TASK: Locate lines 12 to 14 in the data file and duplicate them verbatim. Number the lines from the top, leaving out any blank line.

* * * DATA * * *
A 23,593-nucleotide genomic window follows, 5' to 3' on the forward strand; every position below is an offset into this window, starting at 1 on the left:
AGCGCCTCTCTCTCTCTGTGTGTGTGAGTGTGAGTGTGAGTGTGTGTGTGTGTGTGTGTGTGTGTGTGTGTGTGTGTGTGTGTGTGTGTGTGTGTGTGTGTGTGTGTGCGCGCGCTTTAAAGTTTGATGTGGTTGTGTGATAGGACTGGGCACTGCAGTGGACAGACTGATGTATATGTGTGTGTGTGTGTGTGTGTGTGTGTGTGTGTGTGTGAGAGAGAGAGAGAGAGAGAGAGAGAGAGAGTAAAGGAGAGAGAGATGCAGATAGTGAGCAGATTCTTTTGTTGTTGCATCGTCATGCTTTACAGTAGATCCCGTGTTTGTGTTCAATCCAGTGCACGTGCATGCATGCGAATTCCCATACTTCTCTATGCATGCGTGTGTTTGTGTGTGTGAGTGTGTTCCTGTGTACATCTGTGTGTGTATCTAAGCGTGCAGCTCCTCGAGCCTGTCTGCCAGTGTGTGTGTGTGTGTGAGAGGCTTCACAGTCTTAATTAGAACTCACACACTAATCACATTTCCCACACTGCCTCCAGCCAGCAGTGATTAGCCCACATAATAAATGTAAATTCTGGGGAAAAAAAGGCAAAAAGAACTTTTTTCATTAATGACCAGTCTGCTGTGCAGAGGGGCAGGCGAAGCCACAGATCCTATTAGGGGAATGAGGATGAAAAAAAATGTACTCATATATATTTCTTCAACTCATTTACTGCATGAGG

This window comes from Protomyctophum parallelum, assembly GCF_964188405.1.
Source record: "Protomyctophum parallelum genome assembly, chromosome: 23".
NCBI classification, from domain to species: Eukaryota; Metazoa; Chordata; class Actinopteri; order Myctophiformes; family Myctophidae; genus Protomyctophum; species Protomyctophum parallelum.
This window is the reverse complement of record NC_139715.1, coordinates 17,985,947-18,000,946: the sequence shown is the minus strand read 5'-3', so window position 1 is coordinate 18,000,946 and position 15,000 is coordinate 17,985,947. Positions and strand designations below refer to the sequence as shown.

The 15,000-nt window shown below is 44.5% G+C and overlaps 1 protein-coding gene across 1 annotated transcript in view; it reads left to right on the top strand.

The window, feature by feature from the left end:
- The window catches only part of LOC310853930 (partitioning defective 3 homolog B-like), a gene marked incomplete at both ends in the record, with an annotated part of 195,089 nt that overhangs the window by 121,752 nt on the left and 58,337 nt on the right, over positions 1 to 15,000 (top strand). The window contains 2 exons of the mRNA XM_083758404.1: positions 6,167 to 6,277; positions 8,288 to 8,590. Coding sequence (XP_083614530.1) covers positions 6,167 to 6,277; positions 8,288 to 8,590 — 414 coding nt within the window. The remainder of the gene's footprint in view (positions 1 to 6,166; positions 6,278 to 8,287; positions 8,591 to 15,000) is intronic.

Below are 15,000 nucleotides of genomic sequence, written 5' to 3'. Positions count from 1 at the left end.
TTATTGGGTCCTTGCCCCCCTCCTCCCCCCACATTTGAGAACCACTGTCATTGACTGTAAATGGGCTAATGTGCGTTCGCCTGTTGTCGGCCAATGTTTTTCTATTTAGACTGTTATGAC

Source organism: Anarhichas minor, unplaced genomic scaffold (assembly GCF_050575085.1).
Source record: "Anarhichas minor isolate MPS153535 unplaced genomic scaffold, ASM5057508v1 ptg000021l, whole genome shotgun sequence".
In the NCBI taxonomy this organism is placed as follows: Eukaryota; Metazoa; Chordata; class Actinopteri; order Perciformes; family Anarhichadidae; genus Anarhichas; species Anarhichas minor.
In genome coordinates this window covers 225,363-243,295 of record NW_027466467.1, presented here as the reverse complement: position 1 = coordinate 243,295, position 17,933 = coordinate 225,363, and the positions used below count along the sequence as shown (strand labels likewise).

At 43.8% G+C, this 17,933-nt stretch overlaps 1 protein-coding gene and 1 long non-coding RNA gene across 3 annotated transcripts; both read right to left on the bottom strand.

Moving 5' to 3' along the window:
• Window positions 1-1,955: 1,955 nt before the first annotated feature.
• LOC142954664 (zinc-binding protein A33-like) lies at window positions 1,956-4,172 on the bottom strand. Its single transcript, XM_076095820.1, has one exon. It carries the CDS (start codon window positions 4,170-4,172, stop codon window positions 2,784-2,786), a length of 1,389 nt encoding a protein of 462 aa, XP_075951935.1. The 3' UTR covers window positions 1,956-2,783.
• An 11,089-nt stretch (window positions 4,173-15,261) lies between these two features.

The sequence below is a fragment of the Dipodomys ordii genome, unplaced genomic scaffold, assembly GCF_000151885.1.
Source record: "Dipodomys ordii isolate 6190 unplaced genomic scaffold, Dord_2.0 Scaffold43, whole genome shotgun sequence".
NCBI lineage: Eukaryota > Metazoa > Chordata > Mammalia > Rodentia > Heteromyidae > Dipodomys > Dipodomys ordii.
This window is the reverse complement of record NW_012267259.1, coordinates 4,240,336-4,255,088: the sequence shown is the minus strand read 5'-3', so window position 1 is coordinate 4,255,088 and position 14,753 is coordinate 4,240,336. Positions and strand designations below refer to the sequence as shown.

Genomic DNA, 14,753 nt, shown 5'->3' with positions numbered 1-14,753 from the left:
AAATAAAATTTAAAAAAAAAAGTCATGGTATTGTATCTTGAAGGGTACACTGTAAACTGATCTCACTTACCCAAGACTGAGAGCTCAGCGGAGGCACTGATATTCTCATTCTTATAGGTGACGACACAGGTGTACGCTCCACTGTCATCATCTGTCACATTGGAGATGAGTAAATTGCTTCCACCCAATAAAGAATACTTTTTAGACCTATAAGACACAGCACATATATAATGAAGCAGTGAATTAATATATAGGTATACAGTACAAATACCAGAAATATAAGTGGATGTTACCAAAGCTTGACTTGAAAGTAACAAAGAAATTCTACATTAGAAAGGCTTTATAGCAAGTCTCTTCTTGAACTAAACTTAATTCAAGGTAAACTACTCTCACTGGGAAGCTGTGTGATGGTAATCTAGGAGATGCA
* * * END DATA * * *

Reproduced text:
Source organism: Anarhichas minor, unplaced genomic scaffold (assembly GCF_050575085.1).
Source record: "Anarhichas minor isolate MPS153535 unplaced genomic scaffold, ASM5057508v1 ptg000021l, whole genome shotgun sequence".
In the NCBI taxonomy this organism is placed as follows: Eukaryota; Metazoa; Chordata; class Actinopteri; order Perciformes; family Anarhichadidae; genus Anarhichas; species Anarhichas minor.